263. When Tower Hamlets talked about the right to buy being abused, have you any evidence of that? How many right to buy sales are affected by abuse of the system?
  (Mr Perry) We cannot quantify that yet. The ODPM is doing research on that at the moment. I think the evidence will be out quite soon. We know the kinds of abuse that are taking place in terms of people being bribed to buy their property when they do not want it, and they sub-let the property for three years until the company that bribed them takes it over, that kind of thing, and also people buying properties in advance of known demolition in order to benefit from compensation. Those are two of the most commonly known abuses but we simply do not know the extent of abuse.

  264. Do councils need new powers here and, if so, what powers?
  (Mr Perry) The difficulty with the present legislation is that, understandably, in 1980 it was based very much on forcing local authorities to sell come what may and the onus was very much in favour of the prospective purchasers, and the local authority could do very little to prevent a sale. We need more balanced legislation where local authorities can restrict sales in certain circumstances, where they can restrict sales when demolition is due, and where they can restrict sales within terms set by the Secretary of State in very high demand areas.

Mr Clelland

  265. There is a proposal that the right to buy should be extended to all housing association tenants. Would that be a helpful or unhelpful move?
  (Mr Coulter) We need to deconstruct the figures. I personally have not seen the consultation document which was promised to back up that proposal. It would add a relatively small number of housing association tenants to that pool. Of the current 1.8 million housing association tenants, about 650,000 have the preserved right to buy through stock transfer; about another 200,000 plus have the right to acquire which was introduced in the 1996 legislation; so of the balance of roughly one million, about a third already have the right to buy because they are tenants of non-charitable housing associations. So we are talking about a core of 600,000 or so who would be captured by the right to buy from the charitable housing associations, which raises a range of issues about charity law, for one, and secondly at a practical level since approximately two thirds of tenants across the social sector as a whole either have full or partial housing benefit, it raises the question of whether it has any relevance to the sort of issues that are debated in the housing market.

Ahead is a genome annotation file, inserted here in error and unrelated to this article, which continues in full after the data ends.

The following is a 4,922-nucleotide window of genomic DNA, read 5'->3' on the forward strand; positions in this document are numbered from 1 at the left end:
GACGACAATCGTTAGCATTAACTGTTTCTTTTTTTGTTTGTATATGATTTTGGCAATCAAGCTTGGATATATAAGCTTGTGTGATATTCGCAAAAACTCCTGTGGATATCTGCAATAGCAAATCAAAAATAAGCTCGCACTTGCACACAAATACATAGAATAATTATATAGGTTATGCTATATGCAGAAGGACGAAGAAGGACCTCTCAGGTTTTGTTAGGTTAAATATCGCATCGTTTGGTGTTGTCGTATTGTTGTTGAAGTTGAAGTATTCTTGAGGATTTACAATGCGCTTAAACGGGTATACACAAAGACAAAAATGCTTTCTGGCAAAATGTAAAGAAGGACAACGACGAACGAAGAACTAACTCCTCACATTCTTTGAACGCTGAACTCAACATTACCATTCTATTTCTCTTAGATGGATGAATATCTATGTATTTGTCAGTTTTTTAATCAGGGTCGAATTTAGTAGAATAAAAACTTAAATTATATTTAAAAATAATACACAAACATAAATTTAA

266. In terms of social housing would it be helpful or unhelpful?
  (Mr Coulter) I do not see that it would help particularly.

Chairman

  267. The right to acquire; is that being exercised extensively or not?
  (Mr Coulter) Not extensively. The specific reason I think is two-fold. Firstly, the point I made about the income levels of those who are housing association tenants, particularly in the period since it was introduced, where those income levels are reducing relatively speaking. Secondly, of course, there is a different structure from the right to buy. It is not a discounted approach, it is an approach which reflect the previous tenant incentive cash schemes. I think the maximum available discount is about £20,000 in the highest cost areas and, of course, there is a growing gap between that available discount and the current market value.

  268. A lot of people in the South East with that sort of discount could buy a couple of houses in Greater Manchester or in Newcastle, could they not?
  (Mr Coulter) Potentially so.

Mr Cummings

  269. Many submissions to the Committee support the idea of mixed tenant developments but apparently there are very few successful schemes. How can you ensure that social rented housing is not just confined to one corner of a development site?